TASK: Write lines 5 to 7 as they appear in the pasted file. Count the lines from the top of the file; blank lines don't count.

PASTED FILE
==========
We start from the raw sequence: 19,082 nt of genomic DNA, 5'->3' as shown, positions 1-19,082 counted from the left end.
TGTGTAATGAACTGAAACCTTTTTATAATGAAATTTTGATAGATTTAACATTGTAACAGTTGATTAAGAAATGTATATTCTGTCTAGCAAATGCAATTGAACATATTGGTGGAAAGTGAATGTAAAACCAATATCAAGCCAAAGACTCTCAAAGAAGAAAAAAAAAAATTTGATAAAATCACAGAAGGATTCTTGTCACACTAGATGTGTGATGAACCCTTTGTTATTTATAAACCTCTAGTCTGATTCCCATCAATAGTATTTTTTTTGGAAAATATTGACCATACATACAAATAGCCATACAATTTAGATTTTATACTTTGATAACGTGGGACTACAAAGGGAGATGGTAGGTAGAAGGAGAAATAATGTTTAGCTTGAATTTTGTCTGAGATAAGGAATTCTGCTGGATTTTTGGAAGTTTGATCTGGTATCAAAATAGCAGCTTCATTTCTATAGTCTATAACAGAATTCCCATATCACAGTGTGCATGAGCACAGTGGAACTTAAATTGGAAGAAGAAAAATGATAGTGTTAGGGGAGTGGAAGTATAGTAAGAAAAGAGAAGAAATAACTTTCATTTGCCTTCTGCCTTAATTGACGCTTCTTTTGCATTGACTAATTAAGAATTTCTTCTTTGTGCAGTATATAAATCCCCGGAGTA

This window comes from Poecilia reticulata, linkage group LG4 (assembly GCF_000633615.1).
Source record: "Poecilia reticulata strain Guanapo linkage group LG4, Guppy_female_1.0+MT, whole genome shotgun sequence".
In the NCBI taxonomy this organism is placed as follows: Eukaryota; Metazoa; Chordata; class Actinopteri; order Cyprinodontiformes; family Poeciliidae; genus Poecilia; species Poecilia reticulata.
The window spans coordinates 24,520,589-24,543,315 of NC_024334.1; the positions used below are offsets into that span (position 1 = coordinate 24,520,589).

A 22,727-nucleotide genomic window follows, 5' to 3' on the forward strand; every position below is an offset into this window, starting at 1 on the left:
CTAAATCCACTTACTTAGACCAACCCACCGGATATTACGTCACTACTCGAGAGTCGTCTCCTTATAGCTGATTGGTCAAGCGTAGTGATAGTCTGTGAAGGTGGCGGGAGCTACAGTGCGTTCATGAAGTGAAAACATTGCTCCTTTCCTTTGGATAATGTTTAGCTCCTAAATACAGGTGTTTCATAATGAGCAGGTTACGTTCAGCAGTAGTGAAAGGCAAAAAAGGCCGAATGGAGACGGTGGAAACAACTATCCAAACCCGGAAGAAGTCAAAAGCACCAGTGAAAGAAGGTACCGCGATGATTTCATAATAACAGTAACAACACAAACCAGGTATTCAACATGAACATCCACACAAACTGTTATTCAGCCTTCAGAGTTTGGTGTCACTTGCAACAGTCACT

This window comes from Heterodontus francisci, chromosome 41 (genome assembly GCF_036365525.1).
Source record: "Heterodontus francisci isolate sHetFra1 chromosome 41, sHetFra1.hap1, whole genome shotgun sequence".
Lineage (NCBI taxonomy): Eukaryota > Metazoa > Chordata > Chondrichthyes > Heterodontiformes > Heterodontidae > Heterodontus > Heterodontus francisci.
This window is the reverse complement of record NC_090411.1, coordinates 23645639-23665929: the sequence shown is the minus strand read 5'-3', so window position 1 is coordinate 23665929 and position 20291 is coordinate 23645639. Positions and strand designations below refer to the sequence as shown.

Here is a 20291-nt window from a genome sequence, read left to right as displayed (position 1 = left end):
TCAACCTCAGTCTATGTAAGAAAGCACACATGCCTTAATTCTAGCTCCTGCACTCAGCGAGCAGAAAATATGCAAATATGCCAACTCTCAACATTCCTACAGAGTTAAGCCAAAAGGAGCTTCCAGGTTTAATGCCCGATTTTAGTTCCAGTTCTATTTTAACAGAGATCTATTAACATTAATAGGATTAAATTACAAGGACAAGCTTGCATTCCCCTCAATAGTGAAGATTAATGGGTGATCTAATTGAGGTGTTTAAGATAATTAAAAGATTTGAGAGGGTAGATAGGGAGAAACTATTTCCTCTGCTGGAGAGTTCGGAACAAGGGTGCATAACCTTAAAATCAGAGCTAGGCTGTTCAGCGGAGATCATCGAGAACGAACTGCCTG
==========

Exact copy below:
In the NCBI taxonomy this organism is placed as follows: Eukaryota; Metazoa; Chordata; class Actinopteri; order Cyprinodontiformes; family Poeciliidae; genus Poecilia; species Poecilia reticulata.
The window spans coordinates 24,520,589-24,543,315 of NC_024334.1; the positions used below are offsets into that span (position 1 = coordinate 24,520,589).

A 22,727-nucleotide genomic window follows, 5' to 3' on the forward strand; every position below is an offset into this window, starting at 1 on the left: